New Laser Procedure Significantly Reduces Symptoms of Enlargement of the Prostate
May 14, 2003
A breakthrough new laser procedure is a safe and effective treatment for the most common ailment experienced by men over the age of 50, Benign Prostatic Hyperplasia (BPH) or enlargement of the prostate. Almost half of all men over 50 experience some symptoms related to BPH, a condition where the prostate increases in size, gradually pinching the urethra, leading to a host of uncomfortable and painful symptoms.
As one of six clinical research study sites, and the only site in the New York City metropolitan area, the Weill Cornell Brady Prostate Center investigated the new procedure, Photoselective Vaporization of the Prostate (PVP), finding significant and immediate reduction in symptoms (23.9 percent to 2.6 percent) and prostate volume (55.1g to 30.3g) with all patients discharged within 23 hours without significant complications. The study's findings were presented at the recent American Urological Association meeting in Chicago.
The first significant advance in the treatment of BPH in fifty years, this new laser technique greatly decreases the risk of serious complications from the surgery, and allows patients to be immediately free of symptoms and quickly return to work, said Dr. Alexis E. Te, the study's lead investigator. Dr. Te is an Associate Professor of Urology at Weill Cornell Medical College, and Director of the Brady Prostate Center at Weill Cornell Medical Center at NewYork-Presbyterian Hospital. Unlike previous technological attempts at laser prostate surgery, the new laser procedure truly removes prostate tissue with little bleeding, resulting in faster recovery and better early results.
PVP makes use of a high-powered laser to vaporize the prostate tissue, clearing up any obstruction with minimal blood loss. Depending on the size of the enlarged prostate gland, the procedure lasts from 20 to 50 minutes, and can be performed under local anesthetic on an outpatient basis. The traditional treatment option, transurethral resection of the prostate (TURP), a more invasive procedure, requires three to five days of hospitalization and can lead to more serious complications such as bleeding, urinary incontinence and impotence. More than 40,000 TURPs are performed each year, and it is the second most common operation performed on American men over 60.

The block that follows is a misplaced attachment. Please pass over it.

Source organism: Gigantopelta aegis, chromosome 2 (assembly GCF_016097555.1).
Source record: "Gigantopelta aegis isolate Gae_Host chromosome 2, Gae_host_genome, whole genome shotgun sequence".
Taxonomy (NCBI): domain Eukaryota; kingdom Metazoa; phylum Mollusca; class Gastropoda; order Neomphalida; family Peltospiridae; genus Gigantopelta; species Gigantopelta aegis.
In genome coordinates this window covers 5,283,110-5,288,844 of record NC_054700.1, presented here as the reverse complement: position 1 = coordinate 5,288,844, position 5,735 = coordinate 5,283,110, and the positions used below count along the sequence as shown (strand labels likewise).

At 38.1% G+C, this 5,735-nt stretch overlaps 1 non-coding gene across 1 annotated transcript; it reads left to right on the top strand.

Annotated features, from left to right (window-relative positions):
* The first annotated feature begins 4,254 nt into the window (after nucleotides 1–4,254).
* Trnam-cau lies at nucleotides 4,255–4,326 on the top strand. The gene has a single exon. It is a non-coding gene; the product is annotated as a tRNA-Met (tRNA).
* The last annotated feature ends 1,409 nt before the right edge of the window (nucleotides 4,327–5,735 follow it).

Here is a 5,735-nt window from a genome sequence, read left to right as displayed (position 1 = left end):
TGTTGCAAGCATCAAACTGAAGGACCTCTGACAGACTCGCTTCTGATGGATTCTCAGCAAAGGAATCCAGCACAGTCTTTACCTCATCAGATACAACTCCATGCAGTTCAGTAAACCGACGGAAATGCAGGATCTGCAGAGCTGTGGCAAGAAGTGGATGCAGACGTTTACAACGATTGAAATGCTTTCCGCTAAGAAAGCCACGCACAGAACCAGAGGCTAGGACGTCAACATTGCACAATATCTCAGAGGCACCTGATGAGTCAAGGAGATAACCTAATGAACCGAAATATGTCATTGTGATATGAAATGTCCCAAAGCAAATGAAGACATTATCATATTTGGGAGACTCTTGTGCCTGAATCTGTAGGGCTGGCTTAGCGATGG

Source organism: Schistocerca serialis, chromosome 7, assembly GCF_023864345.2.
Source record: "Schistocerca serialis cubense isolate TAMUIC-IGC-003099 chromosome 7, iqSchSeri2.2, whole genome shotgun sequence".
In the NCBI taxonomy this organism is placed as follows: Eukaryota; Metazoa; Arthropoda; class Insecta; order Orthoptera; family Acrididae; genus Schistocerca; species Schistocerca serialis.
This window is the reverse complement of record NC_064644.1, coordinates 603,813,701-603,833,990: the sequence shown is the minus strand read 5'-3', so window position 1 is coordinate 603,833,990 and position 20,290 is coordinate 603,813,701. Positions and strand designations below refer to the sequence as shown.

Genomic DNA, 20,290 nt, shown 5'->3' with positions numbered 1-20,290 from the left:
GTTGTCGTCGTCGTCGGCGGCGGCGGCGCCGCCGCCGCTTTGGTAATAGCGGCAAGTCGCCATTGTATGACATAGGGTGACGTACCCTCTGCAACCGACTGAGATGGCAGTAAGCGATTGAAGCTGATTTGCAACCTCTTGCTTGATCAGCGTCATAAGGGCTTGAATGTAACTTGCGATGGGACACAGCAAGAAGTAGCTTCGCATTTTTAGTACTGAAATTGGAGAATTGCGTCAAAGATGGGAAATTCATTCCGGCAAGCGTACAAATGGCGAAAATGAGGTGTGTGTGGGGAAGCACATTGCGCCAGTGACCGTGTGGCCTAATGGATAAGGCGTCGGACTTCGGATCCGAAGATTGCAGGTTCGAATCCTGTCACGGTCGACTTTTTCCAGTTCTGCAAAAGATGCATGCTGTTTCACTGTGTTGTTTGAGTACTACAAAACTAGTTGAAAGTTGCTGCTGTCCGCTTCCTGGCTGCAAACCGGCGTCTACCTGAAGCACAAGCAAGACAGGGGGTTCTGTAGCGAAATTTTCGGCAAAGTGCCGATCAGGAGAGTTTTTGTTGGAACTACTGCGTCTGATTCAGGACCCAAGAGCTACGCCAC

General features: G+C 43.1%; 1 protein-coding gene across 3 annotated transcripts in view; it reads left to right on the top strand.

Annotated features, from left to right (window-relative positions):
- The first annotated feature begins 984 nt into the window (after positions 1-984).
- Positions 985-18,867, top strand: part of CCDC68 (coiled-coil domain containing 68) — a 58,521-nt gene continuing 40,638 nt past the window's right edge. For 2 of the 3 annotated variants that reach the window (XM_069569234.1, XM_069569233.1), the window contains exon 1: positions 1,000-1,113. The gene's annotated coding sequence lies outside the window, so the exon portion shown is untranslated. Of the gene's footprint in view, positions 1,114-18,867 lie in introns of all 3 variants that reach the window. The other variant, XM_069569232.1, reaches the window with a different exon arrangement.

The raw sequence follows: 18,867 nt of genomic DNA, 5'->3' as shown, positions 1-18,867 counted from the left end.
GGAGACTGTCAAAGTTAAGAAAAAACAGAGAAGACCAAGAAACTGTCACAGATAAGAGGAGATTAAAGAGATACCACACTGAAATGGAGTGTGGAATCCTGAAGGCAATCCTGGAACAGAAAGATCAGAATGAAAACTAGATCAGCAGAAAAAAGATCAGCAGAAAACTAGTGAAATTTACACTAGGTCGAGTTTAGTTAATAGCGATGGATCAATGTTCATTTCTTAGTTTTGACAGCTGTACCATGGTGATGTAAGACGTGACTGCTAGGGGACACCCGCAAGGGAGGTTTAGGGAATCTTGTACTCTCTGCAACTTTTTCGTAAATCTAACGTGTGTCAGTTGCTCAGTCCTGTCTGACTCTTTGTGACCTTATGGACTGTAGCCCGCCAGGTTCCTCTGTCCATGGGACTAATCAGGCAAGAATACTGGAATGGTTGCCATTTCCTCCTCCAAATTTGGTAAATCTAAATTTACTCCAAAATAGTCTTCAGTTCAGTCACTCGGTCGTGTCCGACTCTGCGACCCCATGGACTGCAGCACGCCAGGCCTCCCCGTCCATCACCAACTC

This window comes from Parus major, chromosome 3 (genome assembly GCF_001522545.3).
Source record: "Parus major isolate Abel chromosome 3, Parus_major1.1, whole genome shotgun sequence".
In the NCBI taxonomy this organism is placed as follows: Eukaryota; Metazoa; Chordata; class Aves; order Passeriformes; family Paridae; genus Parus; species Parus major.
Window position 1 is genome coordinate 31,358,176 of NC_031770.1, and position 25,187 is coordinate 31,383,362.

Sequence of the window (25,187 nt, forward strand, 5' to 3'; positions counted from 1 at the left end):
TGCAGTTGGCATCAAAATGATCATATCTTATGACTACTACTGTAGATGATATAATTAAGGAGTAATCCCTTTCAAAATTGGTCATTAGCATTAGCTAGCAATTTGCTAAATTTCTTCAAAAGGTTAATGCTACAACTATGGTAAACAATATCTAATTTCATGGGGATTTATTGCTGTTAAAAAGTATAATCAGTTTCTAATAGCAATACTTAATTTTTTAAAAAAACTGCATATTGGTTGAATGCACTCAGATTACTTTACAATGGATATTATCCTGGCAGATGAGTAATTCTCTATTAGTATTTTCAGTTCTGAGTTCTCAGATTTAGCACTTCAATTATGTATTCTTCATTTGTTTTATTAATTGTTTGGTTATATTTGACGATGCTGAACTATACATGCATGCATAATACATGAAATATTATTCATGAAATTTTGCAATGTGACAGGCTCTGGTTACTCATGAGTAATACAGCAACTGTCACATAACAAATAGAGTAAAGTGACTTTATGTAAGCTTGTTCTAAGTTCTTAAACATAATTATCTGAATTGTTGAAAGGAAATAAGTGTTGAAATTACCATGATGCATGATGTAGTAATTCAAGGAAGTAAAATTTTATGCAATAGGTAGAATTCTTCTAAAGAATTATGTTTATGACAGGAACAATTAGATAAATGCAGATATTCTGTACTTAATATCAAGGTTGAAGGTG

While the exact cause of BPH is still unknown, it is thought to be a natural part of the aging process in men, and thus, a very common condition. According to the American Urological Association, BPH affects more than 50 million men in the United States. Men over 50 have a 50 percent chance of having BPH, while men over 80 have a 90 percent chance of having the condition. Current estimates show approximately two million men currently receive treatment for BPH.
Symptoms of BPH vary from man to man, and worsen over time as the prostate gland continues to enlarge. As the size of the gland increases, it squeezes the urethra, causing a multitude of urinary problems, and if left untreated, can cause bladder infections, bladder stones, and, in rare cases, kidney damage.
Upon diagnosis of BPH, men typically undergo a period of watchful waiting, as the urologist tracks the increasing size of the prostate, and monitors the severity of the symptoms. Medications are usually the first line of proactive treatment, even though they are only successful in 60 percent of the cases.
Not all men are candidates for the PVP laser technique as the size and condition of the prostate as well as severity of disease are key determinants, says Dr. Te.
The study was funded by Laserscope of San Jose, CA, makers of the Niagara PV™ Surgical Laser System, which is used for PVP.